In contrast, the next fish course was so gently cooked, the meat could be flaked apart with the gentlest of touches. It was presented encased in the overlapping wood shavings which we unfolded and dressed with a blob of the honey and turnip dressing. Delicate flavours that didn't overwhelm the cod.
Dabbous: Dessert 1 Yorkshire Rhubarb with Lavender and Ice Lettuce; Dessert 2: Chocolate & Hazelnut Ganache, basil moss, sheep's milk ice-cream
Another rich course followed but I found the roast goose with birch sap and white miso to be too sweet for my liking. The goose was cooked rare and sliced thinly but presented shrouded in a cloud of deep fried chopped cavalo nero. Beneath the goose were thin slices of salsify. This was an interesting dish, and the first few mouthfuls had great textures but ultimately I found the sweetness (maybe from the miso preparation or a reduction of the birch sap) cloying.

Desserts saw us back in more familiar territory. Thinly sliced sweetly sharp rhubarb was bathed in a light infusion with the flavours occasionally interrupted by bursts of lavender. We flirted with grandma's soap territory here, but the slight citric tang from the ice lettuce kept us reasonably grounded. We rounded things off with the final dessert of Chocolate and Hazelnut Ganache with Basil Moss and Sheep's Milk Ice Cream. This beautifully constructed dish is a dense, rich finale to the meal. The freshness of the herbs (dill and basil) counter the ganache, while the ice-cream has a measured sourness.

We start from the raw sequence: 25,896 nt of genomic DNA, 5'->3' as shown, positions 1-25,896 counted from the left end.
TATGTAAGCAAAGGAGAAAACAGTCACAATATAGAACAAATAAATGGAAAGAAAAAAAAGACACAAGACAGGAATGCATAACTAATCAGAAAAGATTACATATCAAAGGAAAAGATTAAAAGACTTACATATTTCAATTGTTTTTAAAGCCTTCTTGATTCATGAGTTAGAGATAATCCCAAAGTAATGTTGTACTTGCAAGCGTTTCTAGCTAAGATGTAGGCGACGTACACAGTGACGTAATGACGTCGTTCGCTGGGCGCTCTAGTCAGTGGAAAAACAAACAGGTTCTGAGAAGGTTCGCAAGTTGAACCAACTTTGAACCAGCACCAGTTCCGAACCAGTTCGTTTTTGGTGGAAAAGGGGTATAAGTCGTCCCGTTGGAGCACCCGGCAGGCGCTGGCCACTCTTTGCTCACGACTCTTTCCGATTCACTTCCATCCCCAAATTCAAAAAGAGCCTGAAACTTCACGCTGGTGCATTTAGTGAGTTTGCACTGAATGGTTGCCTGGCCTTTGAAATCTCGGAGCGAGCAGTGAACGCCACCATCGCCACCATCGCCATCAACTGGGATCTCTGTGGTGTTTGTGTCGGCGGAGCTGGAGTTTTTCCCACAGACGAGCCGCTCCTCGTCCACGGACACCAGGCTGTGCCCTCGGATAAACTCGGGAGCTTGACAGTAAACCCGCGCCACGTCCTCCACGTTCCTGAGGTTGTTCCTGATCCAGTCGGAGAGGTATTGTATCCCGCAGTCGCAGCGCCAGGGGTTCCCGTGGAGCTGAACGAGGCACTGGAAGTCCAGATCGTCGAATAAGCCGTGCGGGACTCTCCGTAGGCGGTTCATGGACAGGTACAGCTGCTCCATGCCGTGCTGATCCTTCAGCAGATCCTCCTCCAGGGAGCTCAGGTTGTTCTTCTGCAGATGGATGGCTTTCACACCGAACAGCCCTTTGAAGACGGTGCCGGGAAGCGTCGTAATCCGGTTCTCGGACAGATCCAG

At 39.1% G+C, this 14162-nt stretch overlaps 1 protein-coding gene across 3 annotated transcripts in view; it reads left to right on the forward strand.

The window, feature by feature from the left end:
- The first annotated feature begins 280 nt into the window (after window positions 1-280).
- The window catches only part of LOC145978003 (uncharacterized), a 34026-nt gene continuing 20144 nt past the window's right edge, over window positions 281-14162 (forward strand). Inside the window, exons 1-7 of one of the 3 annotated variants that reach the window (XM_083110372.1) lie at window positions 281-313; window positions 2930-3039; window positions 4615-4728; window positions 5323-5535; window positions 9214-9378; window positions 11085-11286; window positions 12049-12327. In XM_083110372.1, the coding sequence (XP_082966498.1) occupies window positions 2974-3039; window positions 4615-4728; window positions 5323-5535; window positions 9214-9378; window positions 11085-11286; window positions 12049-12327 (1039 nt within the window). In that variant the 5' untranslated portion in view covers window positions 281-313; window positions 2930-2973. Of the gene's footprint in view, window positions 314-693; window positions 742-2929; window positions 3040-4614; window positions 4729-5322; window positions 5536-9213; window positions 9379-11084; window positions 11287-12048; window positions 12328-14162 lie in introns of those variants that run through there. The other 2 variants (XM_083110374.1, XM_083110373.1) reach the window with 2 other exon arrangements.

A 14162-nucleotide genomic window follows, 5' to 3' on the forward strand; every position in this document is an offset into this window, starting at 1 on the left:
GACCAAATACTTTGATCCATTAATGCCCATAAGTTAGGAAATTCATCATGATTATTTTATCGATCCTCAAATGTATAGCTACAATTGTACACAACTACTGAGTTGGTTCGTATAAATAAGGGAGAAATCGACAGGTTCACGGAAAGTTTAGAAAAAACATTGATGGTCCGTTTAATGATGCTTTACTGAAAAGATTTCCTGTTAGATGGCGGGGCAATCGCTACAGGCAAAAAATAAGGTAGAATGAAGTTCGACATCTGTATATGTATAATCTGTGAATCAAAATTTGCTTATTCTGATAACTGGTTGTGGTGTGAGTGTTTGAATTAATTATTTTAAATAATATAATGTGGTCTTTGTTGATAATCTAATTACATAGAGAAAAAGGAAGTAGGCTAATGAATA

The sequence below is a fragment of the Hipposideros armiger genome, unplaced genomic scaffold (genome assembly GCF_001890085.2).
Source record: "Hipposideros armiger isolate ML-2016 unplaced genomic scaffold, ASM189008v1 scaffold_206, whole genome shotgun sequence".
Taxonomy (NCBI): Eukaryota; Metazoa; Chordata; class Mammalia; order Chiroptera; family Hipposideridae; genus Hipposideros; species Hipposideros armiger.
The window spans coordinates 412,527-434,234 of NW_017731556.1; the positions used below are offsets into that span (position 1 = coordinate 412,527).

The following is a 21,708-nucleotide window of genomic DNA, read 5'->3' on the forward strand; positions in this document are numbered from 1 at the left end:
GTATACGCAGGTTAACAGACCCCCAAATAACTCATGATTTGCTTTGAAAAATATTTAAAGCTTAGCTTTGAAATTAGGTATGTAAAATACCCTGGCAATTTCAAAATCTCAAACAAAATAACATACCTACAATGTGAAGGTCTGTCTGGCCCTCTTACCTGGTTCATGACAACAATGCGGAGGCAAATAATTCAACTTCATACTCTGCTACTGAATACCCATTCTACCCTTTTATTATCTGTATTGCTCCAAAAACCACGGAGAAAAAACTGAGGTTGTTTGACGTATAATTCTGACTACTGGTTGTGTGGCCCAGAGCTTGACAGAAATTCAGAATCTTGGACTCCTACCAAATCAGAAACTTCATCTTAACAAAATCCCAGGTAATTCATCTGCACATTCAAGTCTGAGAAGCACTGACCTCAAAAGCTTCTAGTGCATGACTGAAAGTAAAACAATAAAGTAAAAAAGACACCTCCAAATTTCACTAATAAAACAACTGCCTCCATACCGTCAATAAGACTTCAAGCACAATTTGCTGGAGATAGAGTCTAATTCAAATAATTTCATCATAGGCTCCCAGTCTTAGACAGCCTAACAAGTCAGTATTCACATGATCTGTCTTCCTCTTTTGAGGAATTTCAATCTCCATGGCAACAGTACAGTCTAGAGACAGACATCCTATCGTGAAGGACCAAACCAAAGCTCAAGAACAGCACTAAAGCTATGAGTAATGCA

There's a comfortable assuredness to Dabbous which makes it an enjoyable place to while away a few hours (we spent about three hours there without any pressure to move on). It's a well oiled machine with friendly, knowledgeable service on both the food and wine front. We drank a light and well matched carafe of Pinot Blanc from the Alsace (£15) and a few glasses of Jurancon (£7 each) with dessert. While the price of the tasting menu has crept up a smidge over the last two years it's still a relative bargain at £59 for the seven courses. With the wine, the meal came to £315 for four of us. Although there were a few courses that I didn't love, Dabbous continues to create some interesting (this is not a euphemism for bad!) food.
Dabbous: Coddled egg with smoked butter and mushrooms (from my first visit)
So is Dabbous still worth the long wait for a table? Well, competition is fiercer now than when Dabbous opened with places like The Clove Club, Kitchen Table and Restaurant Story doing innovative stuff and vying for your attention. Despite that, I'd definitely return because there are flashes of brilliance here. If you want to test the waters without the lengthy wait for a reservation, head for Oskar's Bar downstairs where selections from the menu can be ordered (including, sometimes that egg) along with a terrific cocktail.


Dabbous on Urbanspoon Square Meal